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Old 29-12-2003, 08:38 AM
PC Consumer
 
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Default Homemade Amaretto?

Hello,
I want to make an almond liqueur, mainly for savings. After considering
the proper ingredients, does the cost make it more reasonable to get
DiSaronno (about $22)?

Top Secret Recipes' web site says that this is a mock recipe for DiSaronno:
1/2 cup granulated sugar
1/4 cup dark brown sugar
3/4 cup very hot water
1/2 cup corn syrup
1 1/2 cups 80-proof vodka
1 tablespoon almond extract
1 teaspoon vanilla extract

Can I substitute granulated and brown sugar with pure maple syrup? If
so, how much maple syrup?

What is the best bargain vodka? Some people argue that cheap vodka can
be just as good as some of the more expensive mid-priced ones. What is
an economical vodka suitable for making this liqueur?

Is it ok to add more vodka to increase the proof?

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Old 29-12-2003, 04:15 PM
Gunther Anderson
 
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Default Homemade Amaretto?

Hello,
I want to make an almond liqueur, mainly for savings. After considering
the proper ingredients, does the cost make it more reasonable to get
DiSaronno (about $22)?


Well, it all depends on what things cost in your neck of the woods.
Grocery pricing isn't consistent at all. And it also depends on how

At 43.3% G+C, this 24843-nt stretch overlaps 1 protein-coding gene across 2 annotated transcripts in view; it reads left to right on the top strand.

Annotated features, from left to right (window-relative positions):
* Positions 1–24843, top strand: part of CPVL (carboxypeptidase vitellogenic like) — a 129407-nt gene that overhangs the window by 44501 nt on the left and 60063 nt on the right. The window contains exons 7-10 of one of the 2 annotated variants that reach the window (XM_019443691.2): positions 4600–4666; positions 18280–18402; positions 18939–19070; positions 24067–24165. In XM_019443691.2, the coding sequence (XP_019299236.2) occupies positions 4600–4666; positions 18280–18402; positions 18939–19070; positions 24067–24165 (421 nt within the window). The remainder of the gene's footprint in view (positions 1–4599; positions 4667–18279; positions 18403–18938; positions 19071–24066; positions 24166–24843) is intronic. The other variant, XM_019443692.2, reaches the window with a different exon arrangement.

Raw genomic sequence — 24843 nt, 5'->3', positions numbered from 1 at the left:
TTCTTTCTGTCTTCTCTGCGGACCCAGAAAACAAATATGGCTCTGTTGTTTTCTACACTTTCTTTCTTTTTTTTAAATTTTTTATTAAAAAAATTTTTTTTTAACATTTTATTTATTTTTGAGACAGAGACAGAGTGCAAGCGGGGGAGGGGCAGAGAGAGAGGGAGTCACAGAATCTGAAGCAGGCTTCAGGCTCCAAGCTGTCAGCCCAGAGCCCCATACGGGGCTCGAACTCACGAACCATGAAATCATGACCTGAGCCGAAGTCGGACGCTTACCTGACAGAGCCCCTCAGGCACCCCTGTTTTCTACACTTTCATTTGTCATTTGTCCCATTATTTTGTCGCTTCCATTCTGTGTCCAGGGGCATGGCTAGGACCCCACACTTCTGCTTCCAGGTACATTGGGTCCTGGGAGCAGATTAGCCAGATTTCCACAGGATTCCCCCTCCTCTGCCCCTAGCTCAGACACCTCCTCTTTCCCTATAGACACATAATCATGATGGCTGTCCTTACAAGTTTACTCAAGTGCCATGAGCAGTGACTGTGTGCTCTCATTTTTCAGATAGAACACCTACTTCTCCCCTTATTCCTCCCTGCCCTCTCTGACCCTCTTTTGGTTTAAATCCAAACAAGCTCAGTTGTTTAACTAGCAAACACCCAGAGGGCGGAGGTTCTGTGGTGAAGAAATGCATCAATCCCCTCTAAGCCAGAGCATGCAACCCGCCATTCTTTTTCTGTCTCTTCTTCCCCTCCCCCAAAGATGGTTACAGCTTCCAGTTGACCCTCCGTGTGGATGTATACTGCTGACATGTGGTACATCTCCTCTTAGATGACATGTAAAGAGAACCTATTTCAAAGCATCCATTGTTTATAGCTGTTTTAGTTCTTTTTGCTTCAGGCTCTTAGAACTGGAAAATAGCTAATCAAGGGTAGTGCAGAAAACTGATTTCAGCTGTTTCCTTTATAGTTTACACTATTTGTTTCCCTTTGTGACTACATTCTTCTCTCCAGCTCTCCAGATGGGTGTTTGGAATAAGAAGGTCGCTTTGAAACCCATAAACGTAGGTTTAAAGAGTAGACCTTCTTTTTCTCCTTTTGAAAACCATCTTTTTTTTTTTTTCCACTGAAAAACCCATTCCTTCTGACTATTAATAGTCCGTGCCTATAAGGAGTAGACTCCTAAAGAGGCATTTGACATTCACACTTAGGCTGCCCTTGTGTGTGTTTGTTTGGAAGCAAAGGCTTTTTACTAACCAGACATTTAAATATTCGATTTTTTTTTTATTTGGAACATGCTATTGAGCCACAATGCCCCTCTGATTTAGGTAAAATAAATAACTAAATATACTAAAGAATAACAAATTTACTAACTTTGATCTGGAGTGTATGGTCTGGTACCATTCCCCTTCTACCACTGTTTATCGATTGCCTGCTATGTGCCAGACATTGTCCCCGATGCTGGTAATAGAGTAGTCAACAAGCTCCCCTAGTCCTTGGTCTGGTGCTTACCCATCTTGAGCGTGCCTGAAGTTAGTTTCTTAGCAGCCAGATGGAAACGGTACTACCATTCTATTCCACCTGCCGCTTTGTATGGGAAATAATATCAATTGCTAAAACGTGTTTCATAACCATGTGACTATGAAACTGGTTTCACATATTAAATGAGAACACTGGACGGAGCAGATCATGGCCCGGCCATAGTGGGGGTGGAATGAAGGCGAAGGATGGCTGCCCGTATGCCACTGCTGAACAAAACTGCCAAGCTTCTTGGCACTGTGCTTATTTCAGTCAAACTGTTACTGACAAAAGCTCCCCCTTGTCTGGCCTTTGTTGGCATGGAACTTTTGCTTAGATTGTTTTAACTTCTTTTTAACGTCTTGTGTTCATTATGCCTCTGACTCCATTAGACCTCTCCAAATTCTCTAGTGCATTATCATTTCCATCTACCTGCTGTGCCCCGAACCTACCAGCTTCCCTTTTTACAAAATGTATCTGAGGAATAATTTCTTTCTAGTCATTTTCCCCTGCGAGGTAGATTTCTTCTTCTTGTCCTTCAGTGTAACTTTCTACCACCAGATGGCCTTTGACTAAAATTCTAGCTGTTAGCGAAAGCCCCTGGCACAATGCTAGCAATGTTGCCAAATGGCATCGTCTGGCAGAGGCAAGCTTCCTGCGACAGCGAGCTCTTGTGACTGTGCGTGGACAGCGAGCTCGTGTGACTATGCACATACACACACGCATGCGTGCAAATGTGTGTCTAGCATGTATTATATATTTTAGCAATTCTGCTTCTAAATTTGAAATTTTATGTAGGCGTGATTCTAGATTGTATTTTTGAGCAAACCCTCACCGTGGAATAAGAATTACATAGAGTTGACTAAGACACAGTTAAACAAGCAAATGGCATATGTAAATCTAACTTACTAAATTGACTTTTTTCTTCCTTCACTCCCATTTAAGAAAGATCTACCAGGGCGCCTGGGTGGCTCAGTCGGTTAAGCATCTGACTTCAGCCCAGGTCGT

much variation from the taste of true Amaretto you're willing to
tolerate. I've seen Amaretto recipes that are as simple as vodka,
almond extract and sugar syrup.

Top Secret Recipes' web site says that this is a mock recipe for DiSaronno:
1/2 cup granulated sugar
1/4 cup dark brown sugar
3/4 cup very hot water
1/2 cup corn syrup
1 1/2 cups 80-proof vodka
1 tablespoon almond extract
1 teaspoon vanilla extract


Plausible. A little more involved than I'd have made, and probably a
lot sweeter. I find I like my liqueurs with half as much sugar as vodka
(by volume). This one has nearly as much sugar as vodka.

Can I substitute granulated and brown sugar with pure maple syrup? If
so, how much maple syrup?


I think we can assume that granulated and brown sugar are roughly
equivalent (you can substitute them 1:1). A book my girlfriend just dug
out for me says that you can substitute 3/4 cup real maple syrup for 1
cup granulated sugar. That should get you roughly equivalent sweetness.

And a note about substituting one sweetener for another - if you don't
compensate for the change in liquid volume, then you're altering the
proof of your liqueur. So if you use maple syrup instead of sugar, you
might want to add a little water to the maple syrup to bring the volume
to what you would have gotten if you'd dissolved the sugars in the
water. Something like an extra 1/3 cup would probably do the trick.

However, you're significantly changing the flavor. Amaretto has no
maple flavor to it, so if you're removing the molasses overtones that
brown sugar would provide and adding maple overtones instead, you're
making a different flavor.

What is the best bargain vodka? Some people argue that cheap vodka can
be just as good as some of the more expensive mid-priced ones. What is
an economical vodka suitable for making this liqueur?


Don't go with bargain vodkas for homemade liqueurs. I've tried a number
of cheap vodkas, and always the vodka flavor came through and impacted
the taste of the liqueur. The cheapest vodka I've found that I like in
liqueurs is Smirnoff. But probably anything in the $14-$20 range (per
1.75L) would be fine. But cheap vodka has bitterness and off flavors
that cut right through the best liqueurs.

Is it ok to add more vodka to increase the proof?


You'd be better off reducing the water/sugar to increase the proof. I